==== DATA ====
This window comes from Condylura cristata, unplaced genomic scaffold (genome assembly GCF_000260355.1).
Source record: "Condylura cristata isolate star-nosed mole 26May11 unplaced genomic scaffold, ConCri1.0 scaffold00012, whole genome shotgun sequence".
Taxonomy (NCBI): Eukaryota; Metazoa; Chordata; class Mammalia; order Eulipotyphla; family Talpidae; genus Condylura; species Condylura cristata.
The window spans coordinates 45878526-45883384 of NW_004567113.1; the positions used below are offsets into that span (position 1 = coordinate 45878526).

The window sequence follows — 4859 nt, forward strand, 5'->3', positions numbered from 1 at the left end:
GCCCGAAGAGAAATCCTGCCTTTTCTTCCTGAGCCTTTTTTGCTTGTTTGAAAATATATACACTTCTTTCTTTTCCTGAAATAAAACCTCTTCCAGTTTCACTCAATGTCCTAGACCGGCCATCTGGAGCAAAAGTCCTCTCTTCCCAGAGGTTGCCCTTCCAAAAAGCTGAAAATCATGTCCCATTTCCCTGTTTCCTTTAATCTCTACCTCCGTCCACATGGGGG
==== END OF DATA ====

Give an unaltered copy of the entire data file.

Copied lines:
This window comes from Condylura cristata, unplaced genomic scaffold (genome assembly GCF_000260355.1).
Source record: "Condylura cristata isolate star-nosed mole 26May11 unplaced genomic scaffold, ConCri1.0 scaffold00012, whole genome shotgun sequence".
Taxonomy (NCBI): Eukaryota; Metazoa; Chordata; class Mammalia; order Eulipotyphla; family Talpidae; genus Condylura; species Condylura cristata.
The window spans coordinates 45878526-45883384 of NW_004567113.1; the positions used below are offsets into that span (position 1 = coordinate 45878526).

The window sequence follows — 4859 nt, forward strand, 5'->3', positions numbered from 1 at the left end:
GCCCGAAGAGAAATCCTGCCTTTTCTTCCTGAGCCTTTTTTGCTTGTTTGAAAATATATACACTTCTTTCTTTTCCTGAAATAAAACCTCTTCCAGTTTCACTCAATGTCCTAGACCGGCCATCTGGAGCAAAAGTCCTCTCTTCCCAGAGGTTGCCCTTCCAAAAAGCTGAAAATCATGTCCCATTTCCCTGTTTCCTTTAATCTCTACCTCCGTCCACATGGGGG